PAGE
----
Condolence motion – I rise to support the Premier’s condolence motion today. It is truly a terrible thing to be standing here yet again on a condolence motion that has resulted from such terrible terrorist attacks in a country that so many people in the Victorian community come from. Only weeks ago in this place we expressed our sincere sympathy for the people of New Zealand in respect of the mosque attacks in Christchurch.
Such a small amount of time has passed, and here we are again with another devastating act of terrorism. These bombings shattered a relative calm that has existed in Sri Lanka since a long civil war ended 10 years ago and naturally raises fears about ongoing violence in their country.
The Shepparton district is home to a community of people who have come from Sri Lanka. Our electorate has come to represent the Australia of the past and the Australia of the future. We have become one of Victoria’s and Australia’s most diverse regional communities. We speak over 40 languages in our homes by virtue of our very diverse, multicultural population, who have settled from many parts of the world.
The Goulburn Valley Sri Lankan association represents the community that consists of some 60 families, and Dr Suresh Jayasundera, the president of that association, is here in Parliament today representing his community. Dr Jayasundera is very familiar with the sites of several of these bombings, having often gone to church at St Anthony’s Shrine with his mother and family members when visiting, preceded by breakfast at the Kingsbury Hotel in Colombo—such happy memories to be so shattered by what happened on Easter weekend. Shepparton is home to many migrants and refugees who have come to make a better life for themselves and their families. Often it is to escape the conflict that exists in their own countries.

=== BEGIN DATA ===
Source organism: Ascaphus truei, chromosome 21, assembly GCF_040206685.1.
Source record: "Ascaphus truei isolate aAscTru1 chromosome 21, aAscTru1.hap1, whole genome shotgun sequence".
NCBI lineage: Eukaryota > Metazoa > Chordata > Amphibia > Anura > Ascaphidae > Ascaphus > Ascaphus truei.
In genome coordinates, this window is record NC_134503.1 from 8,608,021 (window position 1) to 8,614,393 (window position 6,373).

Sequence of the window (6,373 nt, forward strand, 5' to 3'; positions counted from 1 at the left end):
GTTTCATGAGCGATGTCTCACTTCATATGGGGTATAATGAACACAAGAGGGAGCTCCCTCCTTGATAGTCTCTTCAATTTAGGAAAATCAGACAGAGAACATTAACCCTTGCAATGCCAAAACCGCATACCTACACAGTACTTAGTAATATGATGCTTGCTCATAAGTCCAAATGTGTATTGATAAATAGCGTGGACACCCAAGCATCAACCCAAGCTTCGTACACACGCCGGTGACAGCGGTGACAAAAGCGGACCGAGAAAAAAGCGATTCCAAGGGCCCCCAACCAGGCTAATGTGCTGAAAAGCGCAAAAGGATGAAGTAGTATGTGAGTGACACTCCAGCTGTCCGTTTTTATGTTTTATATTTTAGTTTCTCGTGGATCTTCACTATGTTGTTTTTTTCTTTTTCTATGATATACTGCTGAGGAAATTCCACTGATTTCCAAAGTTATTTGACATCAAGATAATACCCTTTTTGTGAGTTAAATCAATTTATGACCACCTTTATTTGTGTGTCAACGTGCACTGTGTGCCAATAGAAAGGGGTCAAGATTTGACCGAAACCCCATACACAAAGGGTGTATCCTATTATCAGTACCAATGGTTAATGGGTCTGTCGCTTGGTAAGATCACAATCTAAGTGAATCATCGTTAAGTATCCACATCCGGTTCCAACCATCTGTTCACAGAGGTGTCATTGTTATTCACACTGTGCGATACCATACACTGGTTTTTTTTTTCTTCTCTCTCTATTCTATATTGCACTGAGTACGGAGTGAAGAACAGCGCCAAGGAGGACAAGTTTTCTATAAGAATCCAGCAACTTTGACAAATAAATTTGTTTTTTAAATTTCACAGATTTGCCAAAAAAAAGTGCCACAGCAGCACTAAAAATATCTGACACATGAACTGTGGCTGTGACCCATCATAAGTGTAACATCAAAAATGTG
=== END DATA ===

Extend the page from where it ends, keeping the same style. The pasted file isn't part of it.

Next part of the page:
Without exception our Shepparton families leave behind friends and families in those countries, and naturally they remain anxious for their wellbeing—and clearly for good reason. Every day in the news cycle we hear of the senseless acts of terrorism taking the lives of innocent bystanders living their daily lives in their own communities. People come to Australia in the hope of avoiding the horrors caused by such acts of destruction. We are not immune from the risk of such acts happening in Australia. We have to stand up and rail against those who would commit such acts of hatred in peaceful communities where people are going about their day-to-day lives.
This Friday in Shepparton our community will gather for a memorial service to honour the lives of those lost. We will gather to pray for those whose lives have been taken from them in the most vulnerable of all places—their place of worship. We will comfort each other in our own communities, we will lay flowers on the steps of the church and we will send our sympathy to those injured, to all those families who lost loved ones and to the government of the country so dreadfully wounded by this act of terrorism.